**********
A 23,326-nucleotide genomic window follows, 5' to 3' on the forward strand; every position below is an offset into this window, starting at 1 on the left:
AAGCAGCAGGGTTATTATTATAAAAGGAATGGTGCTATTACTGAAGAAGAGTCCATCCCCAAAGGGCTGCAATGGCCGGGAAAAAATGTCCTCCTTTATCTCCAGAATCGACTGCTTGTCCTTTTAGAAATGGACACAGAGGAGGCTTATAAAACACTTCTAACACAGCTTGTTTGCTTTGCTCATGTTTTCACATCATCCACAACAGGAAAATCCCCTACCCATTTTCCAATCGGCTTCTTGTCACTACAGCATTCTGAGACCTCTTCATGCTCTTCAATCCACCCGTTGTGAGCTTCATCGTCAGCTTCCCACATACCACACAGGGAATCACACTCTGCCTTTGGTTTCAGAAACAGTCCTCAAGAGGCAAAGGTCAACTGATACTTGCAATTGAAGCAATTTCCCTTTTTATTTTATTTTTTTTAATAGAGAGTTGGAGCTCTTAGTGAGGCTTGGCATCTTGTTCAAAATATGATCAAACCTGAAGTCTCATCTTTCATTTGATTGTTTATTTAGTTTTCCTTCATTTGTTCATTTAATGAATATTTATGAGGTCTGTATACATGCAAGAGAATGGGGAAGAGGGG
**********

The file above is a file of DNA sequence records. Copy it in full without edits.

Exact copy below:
A 23,326-nucleotide genomic window follows, 5' to 3' on the forward strand; every position below is an offset into this window, starting at 1 on the left:
AAGCAGCAGGGTTATTATTATAAAAGGAATGGTGCTATTACTGAAGAAGAGTCCATCCCCAAAGGGCTGCAATGGCCGGGAAAAAATGTCCTCCTTTATCTCCAGAATCGACTGCTTGTCCTTTTAGAAATGGACACAGAGGAGGCTTATAAAACACTTCTAACACAGCTTGTTTGCTTTGCTCATGTTTTCACATCATCCACAACAGGAAAATCCCCTACCCATTTTCCAATCGGCTTCTTGTCACTACAGCATTCTGAGACCTCTTCATGCTCTTCAATCCACCCGTTGTGAGCTTCATCGTCAGCTTCCCACATACCACACAGGGAATCACACTCTGCCTTTGGTTTCAGAAACAGTCCTCAAGAGGCAAAGGTCAACTGATACTTGCAATTGAAGCAATTTCCCTTTTTATTTTATTTTTTTTAATAGAGAGTTGGAGCTCTTAGTGAGGCTTGGCATCTTGTTCAAAATATGATCAAACCTGAAGTCTCATCTTTCATTTGATTGTTTATTTAGTTTTCCTTCATTTGTTCATTTAATGAATATTTATGAGGTCTGTATACATGCAAGAGAATGGGGAAGAGGGG